The physical and mental health benefits of volunteering are widely documented. But, sometimes, giving back transforms our lives in ways we never imagined. Two volunteers share their remarkable stories of how volunteering changed them for the better forever.
Energetic, exuberant, and optimistic, Natalie Fikes, 40, is exactly what an empowerment coach should be. In 2019, she was volunteering each Monday at the City of Refuge, an Atlanta shelter for women who are homeless or who are sex trafficking survivors. She was leading her independent living class when she noticed a woman in the back of the room, shoulders slumped. Despite Fikes’ best efforts, the woman wouldn’t look at her. Then, Fikes asked the question that got her attention: “What if you’re tired of trying?”
The woman explained that she has lost her teeth and hair. She had also lost a breast due to Stage 3 metastatic breast cancer. Her doctor told her she had six months to live. “I don’t understand. I’ve done everything I was told to do. I’m a good person. I don’t know why this is happening to me,” the woman said.
“You haven’t lost your voice. What do you want?” Fikes responded. She learned that the woman’s name was Wilma Raines, “Ms. Wilma” to most. Fikes told her she would be there to support her.
But then Raines asked an unusual favor. She asked Fikes if she could use her weekend pass to spend the weekend at her home. Fikes discussed the request with her two sons, who agreed. That weekend kicked off a friendship that was life-changing for both of them. Fikes found out that Raines, like Fikes, was a track star in high school. She also found out how bad she felt about having no teeth and how devastated she was at the “death date”—the end of the “six months left to live” the doctor had declared.
Fikes made it her mission to help Raines make the most of whatever time she had left. She invited her to stay with her and her sons. She helped her get dentures. And she challenged her to a race—on her death date. Even though Raines had been weak from the rigors of cancer and its treatments, she began to work out every day to prepare for the race. She developed a following on social media who looked forward to her motivational story.
On the day she thought she might die, Raines ran the “Kick Cancer in the Face” race hosted at The City of Refuge, sponsored by the American Cancer Society. Cheered on by fans, she ran 100 yards. She won the race (even if it took a little help from her fans, who held Fikes back). Later, Fikes also took Raines on a trip to New York City. She sampled New York pizza, Junior’s cheesecake, and danced at a block party in Brooklyn. The renewed Ms. Wilma told Fikes it was the best experience of her life.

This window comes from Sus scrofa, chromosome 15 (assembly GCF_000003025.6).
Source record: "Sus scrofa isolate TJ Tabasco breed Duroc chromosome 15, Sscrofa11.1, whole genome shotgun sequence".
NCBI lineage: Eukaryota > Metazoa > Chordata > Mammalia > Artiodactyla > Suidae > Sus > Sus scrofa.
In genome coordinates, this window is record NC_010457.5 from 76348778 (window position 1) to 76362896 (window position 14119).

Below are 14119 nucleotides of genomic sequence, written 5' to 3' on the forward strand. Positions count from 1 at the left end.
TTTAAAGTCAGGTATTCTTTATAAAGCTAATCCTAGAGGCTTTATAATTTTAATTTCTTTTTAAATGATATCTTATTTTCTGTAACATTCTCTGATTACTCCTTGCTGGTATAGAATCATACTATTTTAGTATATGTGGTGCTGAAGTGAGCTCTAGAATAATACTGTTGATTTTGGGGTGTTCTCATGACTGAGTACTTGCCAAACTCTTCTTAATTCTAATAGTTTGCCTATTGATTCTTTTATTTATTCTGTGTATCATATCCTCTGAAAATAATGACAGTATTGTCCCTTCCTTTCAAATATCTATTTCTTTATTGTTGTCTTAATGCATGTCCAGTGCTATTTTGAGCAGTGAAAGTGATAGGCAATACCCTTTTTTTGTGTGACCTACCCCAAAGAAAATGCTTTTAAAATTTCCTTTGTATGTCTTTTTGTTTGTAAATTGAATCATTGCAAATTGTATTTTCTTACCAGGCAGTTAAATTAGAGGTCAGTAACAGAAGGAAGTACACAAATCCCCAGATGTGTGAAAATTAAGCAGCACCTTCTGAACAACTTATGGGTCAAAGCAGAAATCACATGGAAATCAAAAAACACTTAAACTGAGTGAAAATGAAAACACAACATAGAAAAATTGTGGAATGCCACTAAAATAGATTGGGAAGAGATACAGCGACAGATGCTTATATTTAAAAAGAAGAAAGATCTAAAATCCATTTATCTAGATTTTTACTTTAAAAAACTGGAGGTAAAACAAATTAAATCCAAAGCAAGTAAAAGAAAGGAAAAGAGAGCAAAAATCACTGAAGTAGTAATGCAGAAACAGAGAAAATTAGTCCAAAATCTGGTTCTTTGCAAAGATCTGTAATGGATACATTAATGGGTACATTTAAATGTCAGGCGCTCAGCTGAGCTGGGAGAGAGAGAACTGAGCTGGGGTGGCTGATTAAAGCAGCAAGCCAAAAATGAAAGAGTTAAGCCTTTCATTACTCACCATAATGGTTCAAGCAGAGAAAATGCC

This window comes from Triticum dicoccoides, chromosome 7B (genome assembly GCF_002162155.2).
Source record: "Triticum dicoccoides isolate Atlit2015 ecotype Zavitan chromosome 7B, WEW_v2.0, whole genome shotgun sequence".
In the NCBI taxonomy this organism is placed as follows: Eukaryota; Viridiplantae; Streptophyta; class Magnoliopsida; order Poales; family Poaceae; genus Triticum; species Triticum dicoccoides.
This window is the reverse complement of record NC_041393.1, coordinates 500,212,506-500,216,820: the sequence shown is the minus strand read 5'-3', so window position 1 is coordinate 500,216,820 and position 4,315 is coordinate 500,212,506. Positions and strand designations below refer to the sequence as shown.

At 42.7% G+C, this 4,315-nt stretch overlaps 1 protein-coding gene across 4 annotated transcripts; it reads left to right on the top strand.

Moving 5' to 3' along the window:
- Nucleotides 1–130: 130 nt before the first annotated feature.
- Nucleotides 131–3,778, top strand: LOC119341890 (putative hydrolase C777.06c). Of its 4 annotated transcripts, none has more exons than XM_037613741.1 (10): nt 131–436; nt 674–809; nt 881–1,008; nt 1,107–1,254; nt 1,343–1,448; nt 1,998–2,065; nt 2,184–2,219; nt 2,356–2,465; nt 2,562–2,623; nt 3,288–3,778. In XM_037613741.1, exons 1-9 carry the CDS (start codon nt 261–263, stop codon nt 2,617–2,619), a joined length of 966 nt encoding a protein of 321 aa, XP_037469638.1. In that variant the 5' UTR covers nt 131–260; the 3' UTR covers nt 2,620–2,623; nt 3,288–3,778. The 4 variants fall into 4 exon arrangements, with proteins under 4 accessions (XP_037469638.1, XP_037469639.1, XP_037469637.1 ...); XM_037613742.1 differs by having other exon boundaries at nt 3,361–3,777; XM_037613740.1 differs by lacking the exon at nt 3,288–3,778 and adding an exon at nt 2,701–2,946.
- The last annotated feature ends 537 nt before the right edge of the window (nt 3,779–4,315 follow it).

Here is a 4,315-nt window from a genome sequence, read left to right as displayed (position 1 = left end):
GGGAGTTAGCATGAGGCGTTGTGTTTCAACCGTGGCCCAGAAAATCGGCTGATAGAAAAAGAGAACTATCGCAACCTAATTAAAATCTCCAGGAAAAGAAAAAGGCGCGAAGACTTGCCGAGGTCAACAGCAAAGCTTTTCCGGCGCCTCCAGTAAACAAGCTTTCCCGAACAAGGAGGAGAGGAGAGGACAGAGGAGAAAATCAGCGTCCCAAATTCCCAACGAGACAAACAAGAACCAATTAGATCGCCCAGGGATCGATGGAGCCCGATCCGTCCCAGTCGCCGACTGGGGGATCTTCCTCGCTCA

Raines died on July 21, 2019, more than 15 months after she was told she would die from cancer. In honor of her friend, Fikes has created a new facet to her career. She developed The Greater Purpose System ™ to help people answer the question that changed Ms. Wilma’s life: What do you want? The program helps people create a plan to get what they want in life.
“What started out as volunteering turned out to be a life changing experience for the both of us,” Fikes says.
When it comes to providing energy to the masses, Greg Hazle’s experience is deep. Before his retirement in 2017, his extensive corporate career spanned public utility, independent energy, mining and construction materials industries. He has held roles in corporate finance and also put his training in engineering to work and helped design power projects throughout the United States and Latin America.
Outside of his high-powered career, Hazle always found ways to give back. And, sometimes, others plotted those ways for him. In 2014, a board member from Boca Helping Hands (BHH), a local nonprofit, saw Hazle sing at the church they both attended. He asked around about Hazle and thought he’d be a good addition to the nonprofit’s board of trustees.
“All of this was happening without me knowing,” Hazle chuckled.
But once Hazle learned about the nonprofit’s work, he was onboard. BHH is a community-based nonprofit in Boca Raton, Florida. The organization provides food, medical, financial, and job-training assistance to help people meet their basic needs and become self-sufficient. Through various assistance programs, the nonprofit helps more than 27,000 people annually.
Despite his success in corporate America, Hazle always remembered his days growing up in Jamaica. He had seen the impact of poverty, homelessness, and hunger around him during this childhood. And while he lived in a place that had such a reputation for affluence and self-indulgence, he was keenly aware that there were people around him—even in a place like Boca Raton—who needed help. Over the next few years, Hazle became involved in many aspects of the organization.
As he prepared for his retirement at age 60, Hazle looked forward to a new consulting career. But, again, the team at BHH had other plans. When the executive director left around that time, Hazle agreed to step in and run the organization as an interim leader with the provision that a search firm would be retained to find a new leader. “Obviously, that’s not how it turned out,” he said.
Since then, Hazle has embraced the role wholeheartedly. He feels a renewed sense of purpose in his role. And even his two daughters, who are now adults, have told him that this role suits his personality and passions more than others he has held.
“The range of services that we provide gives you an opportunity to hear some very impactful stories about how the work that we do changes people's lives,” he said. “So, it just felt like a privilege that I was given this opportunity and late in my career to do what I consider to be more meaningful work than generating returns for shareholders.”